Picture a conventional inline-six exhaust manifold. The angry exhaust pulse from Cyl 1 travels down its runner and into the common collector that joins all six exhaust runners. Here, the pulse "sees" the nice low-pressure region of Cyl 4's overlap and really, really wants to be there. So much so that part of the exhaust pulse from Cyl 1 travels backwards up the Cyl 4's exhaust runner.
Now picture the divided twin-scroll manifold. Here, Cyl 4's overlap period is completely isolated from Cyl 1's pissed-off exhaust pulse, so instead of that pulse energy being drained off into Cyl 4, it is delivered to the turbine wheel instead where it can do some useful work. And so on for the remaining pairs of cylinders. Furthermore, because the collector regions of a twin-scroll manifold are each inherently lower-volume than the big single one of a conventional manifold, less energy is wasted in an unnecessary expansion.
The exhaust pulse recovery aspect of twin-scroll turbos is the primary reason for their existence. They simply build boost in a more linear and responsive fashion than do single-scroll turbos, improving time to boost and time to torque, every time you dip the throttle.
There's an additional benefit in dividing the manifold and turbine housing, though. Remember the exhaust pulse that traveled up the Cyl 4 runner in our conventional manifold? Not only did this bleed off pulse energy but also a bit of exhaust flow that instead is now taking up space in Cyl 4 that could otherwise be filled by fresh, oxygen-rich intake air. This phenomenon has many names, among them reversion, cylinder contamination, impaired volumetric efficiency, etc. Whatever you call it, it's bad, and it also heats up that cylinder somewhat, adversely affecting its knock resistance. Double bad.
With a twin-scroll arrangement, there is more freedom for the engine designers to employ more aggressive valve overlap too, since they're not forced to mix farts into their flowers.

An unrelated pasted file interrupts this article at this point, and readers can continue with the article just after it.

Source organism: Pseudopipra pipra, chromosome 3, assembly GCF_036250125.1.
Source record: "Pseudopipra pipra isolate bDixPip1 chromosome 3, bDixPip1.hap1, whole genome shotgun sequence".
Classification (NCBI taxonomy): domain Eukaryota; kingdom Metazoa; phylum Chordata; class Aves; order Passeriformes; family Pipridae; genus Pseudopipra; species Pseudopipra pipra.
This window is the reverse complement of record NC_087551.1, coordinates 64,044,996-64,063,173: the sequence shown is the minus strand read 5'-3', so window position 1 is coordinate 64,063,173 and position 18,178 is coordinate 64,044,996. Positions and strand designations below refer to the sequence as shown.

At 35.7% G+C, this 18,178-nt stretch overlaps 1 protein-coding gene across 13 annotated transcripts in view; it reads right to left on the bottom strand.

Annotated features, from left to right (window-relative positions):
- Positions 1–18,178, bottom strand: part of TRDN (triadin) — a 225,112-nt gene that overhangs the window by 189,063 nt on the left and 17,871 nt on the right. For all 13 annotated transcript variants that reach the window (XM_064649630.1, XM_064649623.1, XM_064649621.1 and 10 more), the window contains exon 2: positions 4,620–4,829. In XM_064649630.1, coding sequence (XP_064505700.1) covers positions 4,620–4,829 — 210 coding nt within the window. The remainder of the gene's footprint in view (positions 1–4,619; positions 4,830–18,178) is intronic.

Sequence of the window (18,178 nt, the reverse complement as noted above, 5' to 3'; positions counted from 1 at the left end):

The Volvo's turbo setup is not unique. Inline-six diesel engines have been doing this for decades but it has taken advances in metallurgy to allow twin scrolls to be used with the high exhaust gas temperatures of a gasoline engine. Particularly one running relatively lean air-fuel ratios at full load like this Volvo. When that divider wall between the scrolls gets really hot, it wants to taco and fracture radially, which isn't the best for durability. Modern high-nickel austenitic stainless steels have made this far less of an issue.
BMW's N54 engine achieves the same goal of enhanced pulse recovery as the Volvo but does it with two conventional turbos rather than one twin-scroll unit. However, the company's recent twin-scroll N55 suggests they're getting the same job done without the complexity (and cost) of the N54's two turbos and associated plumbing, hardware and sensors.
The now-defunct Cadillac SRX Turbo uses a similar arrangement as the Volvo, only with cylinders arranged in a vee rather than in a row. That one's sort of an odd bird as it's a hassle to plumb two banks of a V6 to a single turbo. It's simpler to use two turbos here (see Ford Ecoboost V6).
Anyway, a little insight into what makes the XC60 a torquey and responsive steed.
Jason Kavanagh, Engineering Editor